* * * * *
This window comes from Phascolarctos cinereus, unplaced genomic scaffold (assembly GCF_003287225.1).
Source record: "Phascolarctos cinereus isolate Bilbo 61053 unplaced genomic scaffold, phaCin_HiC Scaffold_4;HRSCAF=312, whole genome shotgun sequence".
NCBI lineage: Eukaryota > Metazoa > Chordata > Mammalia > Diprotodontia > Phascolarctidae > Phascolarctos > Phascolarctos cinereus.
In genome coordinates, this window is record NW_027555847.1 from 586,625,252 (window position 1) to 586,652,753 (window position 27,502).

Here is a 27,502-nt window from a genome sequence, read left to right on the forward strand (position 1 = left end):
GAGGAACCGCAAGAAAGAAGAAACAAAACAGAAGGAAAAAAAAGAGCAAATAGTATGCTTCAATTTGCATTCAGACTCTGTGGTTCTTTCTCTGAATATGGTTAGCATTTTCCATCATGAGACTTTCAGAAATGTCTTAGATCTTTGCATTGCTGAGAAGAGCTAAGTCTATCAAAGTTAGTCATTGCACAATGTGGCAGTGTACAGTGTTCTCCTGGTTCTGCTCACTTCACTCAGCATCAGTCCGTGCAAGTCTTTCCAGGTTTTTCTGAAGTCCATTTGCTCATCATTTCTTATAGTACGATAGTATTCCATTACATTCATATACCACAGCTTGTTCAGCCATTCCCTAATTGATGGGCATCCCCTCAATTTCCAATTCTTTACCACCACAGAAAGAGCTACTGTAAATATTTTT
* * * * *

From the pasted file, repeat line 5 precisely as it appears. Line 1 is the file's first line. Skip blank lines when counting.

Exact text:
Here is a 27,502-nt window from a genome sequence, read left to right on the forward strand (position 1 = left end):